This column from the Jerusalem Post caught my eye: Rule of Law: If Guantanamo closes, are West Bank courts next?
The writer appears to be under the illusion that all the Gitmo detainees will get civilian trials or be freed. That makes him wonder whether such a victory for the critics would then put more pressure on Israel’s own use of administrative detention. He writes that both systems “face fierce global and internal criticism regarding their legitimacy and fairness.” So, if we close ours, then the entire focus will be on Israel — as if that would then be the only other thing left for the world to complain about.
Well, fear not. I discussed this in Guantanamo Clarity, and the basic circumstances are not changing. The detention camp at Guantanamo may be moving, but it’s not closing. I am not saying Obama will continue to be stymied by Congress (although I do hope that he is). I am saying that his intention was never to let every detainee go.
It’ll be just like Guantanamo but with a different climate.
President Obama’s plans originally suggested the detainees would be moved to a civilian federal prison in the U.S. Now, it doesn’t even look like it’ll be a civilian facility. His latest plan is to move them into a military prison. Some detainees would be transferred to other countries, but that’s happening anyway, regardless whether Gitmo remains where it is.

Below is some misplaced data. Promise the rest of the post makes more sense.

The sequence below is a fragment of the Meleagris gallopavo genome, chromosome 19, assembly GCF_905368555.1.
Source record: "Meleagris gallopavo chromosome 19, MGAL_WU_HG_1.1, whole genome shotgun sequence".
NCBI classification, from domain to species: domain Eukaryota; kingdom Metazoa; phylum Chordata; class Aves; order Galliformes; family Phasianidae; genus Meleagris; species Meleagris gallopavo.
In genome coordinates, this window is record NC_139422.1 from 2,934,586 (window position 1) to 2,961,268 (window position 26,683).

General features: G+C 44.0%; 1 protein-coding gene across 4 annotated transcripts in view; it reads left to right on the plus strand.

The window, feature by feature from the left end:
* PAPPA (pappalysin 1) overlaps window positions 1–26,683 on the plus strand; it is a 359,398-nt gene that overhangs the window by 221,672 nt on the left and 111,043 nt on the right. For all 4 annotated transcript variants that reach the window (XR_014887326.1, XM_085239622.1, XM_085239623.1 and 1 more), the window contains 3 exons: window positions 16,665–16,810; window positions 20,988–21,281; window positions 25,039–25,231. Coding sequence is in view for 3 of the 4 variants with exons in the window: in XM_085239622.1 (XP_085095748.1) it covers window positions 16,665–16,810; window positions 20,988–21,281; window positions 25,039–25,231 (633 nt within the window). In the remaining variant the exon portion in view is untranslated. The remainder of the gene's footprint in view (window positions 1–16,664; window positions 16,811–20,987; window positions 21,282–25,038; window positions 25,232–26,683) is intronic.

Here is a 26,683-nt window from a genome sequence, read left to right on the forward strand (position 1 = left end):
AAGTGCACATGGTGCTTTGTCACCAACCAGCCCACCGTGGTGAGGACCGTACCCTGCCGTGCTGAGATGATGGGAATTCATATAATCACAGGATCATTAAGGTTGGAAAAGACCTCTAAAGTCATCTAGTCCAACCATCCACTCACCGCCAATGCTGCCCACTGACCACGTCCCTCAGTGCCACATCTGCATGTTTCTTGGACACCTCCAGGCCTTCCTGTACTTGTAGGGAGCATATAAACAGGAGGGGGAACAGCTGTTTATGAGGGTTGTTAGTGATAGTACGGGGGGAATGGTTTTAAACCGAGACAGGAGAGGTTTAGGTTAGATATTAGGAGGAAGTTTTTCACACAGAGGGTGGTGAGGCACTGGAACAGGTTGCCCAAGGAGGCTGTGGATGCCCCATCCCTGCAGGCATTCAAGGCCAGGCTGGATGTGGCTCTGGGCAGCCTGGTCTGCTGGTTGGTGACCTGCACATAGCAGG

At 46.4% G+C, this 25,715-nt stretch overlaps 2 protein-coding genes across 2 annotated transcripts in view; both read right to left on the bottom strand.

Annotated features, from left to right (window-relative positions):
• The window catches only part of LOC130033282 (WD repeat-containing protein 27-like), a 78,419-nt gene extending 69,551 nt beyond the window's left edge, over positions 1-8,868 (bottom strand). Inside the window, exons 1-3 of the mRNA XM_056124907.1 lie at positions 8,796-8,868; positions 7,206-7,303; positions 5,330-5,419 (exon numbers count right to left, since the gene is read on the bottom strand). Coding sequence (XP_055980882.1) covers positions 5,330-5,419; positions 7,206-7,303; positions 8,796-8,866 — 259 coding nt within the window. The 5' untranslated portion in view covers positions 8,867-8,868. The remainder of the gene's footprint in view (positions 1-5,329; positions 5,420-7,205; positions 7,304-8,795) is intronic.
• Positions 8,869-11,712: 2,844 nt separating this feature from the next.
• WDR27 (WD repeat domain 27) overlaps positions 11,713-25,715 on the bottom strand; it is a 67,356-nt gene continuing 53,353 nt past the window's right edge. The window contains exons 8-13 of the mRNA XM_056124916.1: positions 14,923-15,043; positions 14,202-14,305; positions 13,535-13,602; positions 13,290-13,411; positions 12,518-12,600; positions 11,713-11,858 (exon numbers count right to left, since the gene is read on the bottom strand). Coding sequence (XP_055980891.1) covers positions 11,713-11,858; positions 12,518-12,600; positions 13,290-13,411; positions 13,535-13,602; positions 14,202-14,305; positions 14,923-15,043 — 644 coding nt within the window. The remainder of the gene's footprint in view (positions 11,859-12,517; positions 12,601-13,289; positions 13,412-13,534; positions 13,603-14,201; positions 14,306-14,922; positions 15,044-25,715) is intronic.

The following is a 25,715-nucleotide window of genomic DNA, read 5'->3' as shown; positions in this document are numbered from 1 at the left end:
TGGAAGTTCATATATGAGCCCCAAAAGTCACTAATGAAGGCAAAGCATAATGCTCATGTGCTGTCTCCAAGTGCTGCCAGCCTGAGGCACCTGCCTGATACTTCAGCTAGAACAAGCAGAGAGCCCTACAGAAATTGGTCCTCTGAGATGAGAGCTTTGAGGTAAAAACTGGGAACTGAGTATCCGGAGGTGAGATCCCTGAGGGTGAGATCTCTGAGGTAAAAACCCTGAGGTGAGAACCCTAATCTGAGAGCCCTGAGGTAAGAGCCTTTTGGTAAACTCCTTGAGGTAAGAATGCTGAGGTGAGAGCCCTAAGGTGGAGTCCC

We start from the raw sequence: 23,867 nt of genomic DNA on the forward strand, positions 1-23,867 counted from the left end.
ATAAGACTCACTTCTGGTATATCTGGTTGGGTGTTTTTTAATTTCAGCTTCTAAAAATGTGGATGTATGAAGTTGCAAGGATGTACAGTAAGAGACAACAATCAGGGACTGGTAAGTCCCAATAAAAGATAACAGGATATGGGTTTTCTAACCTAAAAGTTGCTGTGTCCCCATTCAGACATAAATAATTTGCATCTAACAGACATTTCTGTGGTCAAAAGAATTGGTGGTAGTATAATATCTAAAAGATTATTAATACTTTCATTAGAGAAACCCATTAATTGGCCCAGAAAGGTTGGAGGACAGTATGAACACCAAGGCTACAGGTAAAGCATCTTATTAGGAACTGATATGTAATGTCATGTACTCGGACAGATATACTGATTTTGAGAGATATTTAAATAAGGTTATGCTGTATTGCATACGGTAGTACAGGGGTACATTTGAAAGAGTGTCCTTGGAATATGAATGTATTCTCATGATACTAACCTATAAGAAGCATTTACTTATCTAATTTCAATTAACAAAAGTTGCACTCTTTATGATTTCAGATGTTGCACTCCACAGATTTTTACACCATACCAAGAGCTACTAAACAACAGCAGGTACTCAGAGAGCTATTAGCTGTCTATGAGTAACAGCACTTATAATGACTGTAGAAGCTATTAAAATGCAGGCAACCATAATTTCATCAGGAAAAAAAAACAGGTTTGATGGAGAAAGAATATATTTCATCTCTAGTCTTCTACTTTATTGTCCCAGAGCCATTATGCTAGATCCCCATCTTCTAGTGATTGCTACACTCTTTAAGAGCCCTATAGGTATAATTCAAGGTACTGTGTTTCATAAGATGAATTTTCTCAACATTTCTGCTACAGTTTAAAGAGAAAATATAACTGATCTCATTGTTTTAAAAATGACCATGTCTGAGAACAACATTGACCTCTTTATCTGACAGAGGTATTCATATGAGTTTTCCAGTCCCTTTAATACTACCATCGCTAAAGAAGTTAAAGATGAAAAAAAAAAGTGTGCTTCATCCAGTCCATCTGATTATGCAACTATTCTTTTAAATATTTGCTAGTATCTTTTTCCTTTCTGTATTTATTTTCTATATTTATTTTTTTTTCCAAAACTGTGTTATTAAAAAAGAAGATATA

Detainees who cannot be charged and tried in a courtroom will still not be charged and tried.
You might wonder what there is to gain from this. The conditions for the detainees can’t get any better than where they are now. Guantanamo can afford to be a bit like a minimum security prison where it is now. They can’t safely do that within the U.S. The only benefit to the detainees would be in having something new to complain about.
Guantanamo was always the moral solution among unpleasant alternatives.
Remember that when President Obama signed his executive order on “closing” Guantanamo, Democrats still had both the House and Senate under their control. It was during this period that they passed laws restricting the use of funds to transfer detainees into the U.S.
Among Democrats in the House and Senate, very few really want Guantanamo closed, other than by moving it elsewhere. Senator Dick Durbin wants it moved, but first suggested using a currently empty prison in his home state. Now he still wants it moved, but he wants it moved elsewhere. It’s all a charade.